Discussion Questions (PDF)

Valdemar Cordova (23 min.) -
Valdemar Cordova developed his passion for the law as a Prisoner of War in World War II.  When he returned to Arizona, he followed his family’s tradition of civic leadership to improve the quality of life in the City of Phoenix.  Judge Cordova served twice as a Superior Court Judge for Maricopa County.  He was the first Hispanic to be appointed to the United States District Court in Arizona.
Biography (PDF)
Discussion Questions (PDF)

Thomas Tang (36 min.) -
Thomas Tang knew first-hand the challenges of growing up in a segregated society but he did not let that stop him from a career of giving back.  He was the first Asian American to serve as a member of the Phoenix City Council and as President of the State Bar of Arizona.  He was a member of the Civil Rights movement in Arizona along with Judge Daniels and Judge Cordova.  As a Judge on the Arizona Superior Court, he led the way to progressive changes within the juvenile justice system.  When a high-profile media case stirred the community into a frenzy, Judge Tang relied on his judicial ethics to do the right thing, despite great personal cost.  He ultimately rose above adversity and became a distinguished judge on the Ninth Circuit Court of Appeals.
Biography (PDF)
Discussion Questions (PDF)

Sandra Day O'Connor (49 min.) -
If you ask any young student to name a famous Justice of the United States Supreme Court, most will tell you the name of Sandra Day O’Connor, the first woman ever appointed to our nation’s highest court.  But to Arizonans, she is so much more than this singular accomplishment.  She is one of our own; a former legislator and attorney and a trial and appellate judge in Arizona.  She is a role model throughout the world and a tireless advocate for civic education and the rule of law.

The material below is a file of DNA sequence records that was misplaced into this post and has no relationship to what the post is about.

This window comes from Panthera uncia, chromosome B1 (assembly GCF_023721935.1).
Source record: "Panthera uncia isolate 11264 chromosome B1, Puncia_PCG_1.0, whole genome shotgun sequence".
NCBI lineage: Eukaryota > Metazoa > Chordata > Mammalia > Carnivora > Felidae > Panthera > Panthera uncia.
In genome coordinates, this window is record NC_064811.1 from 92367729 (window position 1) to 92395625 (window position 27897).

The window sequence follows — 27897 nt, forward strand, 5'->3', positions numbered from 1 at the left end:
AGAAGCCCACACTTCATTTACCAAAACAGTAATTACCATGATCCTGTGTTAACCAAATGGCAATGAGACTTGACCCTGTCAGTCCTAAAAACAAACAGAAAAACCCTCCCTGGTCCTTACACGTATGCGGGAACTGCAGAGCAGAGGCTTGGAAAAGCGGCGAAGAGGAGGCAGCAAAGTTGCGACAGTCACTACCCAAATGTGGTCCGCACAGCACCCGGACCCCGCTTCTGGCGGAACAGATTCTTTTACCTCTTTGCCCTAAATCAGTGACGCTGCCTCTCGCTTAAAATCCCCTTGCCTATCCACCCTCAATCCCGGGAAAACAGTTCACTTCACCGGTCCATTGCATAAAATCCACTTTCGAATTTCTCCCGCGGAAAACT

Biography (PDF) 
Discussion Questions (PDF)

Francis X. Gordon (23 min.) -
Chief Justice Francis X. Gordon presided over what is perhaps the biggest constitutional crisis in Arizona’s history, the impeachment of sitting Governor Evan Meacham by the Arizona State Legislature.  Justice Gordon’s poise and dignified manner educated the thousands who watched the televised proceedings about the role of the judiciary.  His performance enhanced the stature of the judiciary for generations.  In addition, Justice Gordon made major improvements in the judiciary, including initiating the groundbreaking Commission on the Courts, a multi-disciplinary body that made recommendations to improve the court system that are still in place today.  Justice Gordon is also credited with being the father of judicial education.
Biography (PDF)
Discussion Questions (PDF)

William Rehnquist (34 min.) -
When he was a small boy, Bill Rehnquist predicted that he would “change the government.”  This he did, becoming a Justice of the United States Supreme Court and then our nation’s Chief Justice.  But it all started in Arizona, where William H. Rehnquist established his career and made a name for himself as an outstanding trial lawyer.  He left an impact on those he met in Arizona and never lost his affection for our state.
Biography (PDF)
Discussion Questions (PDF)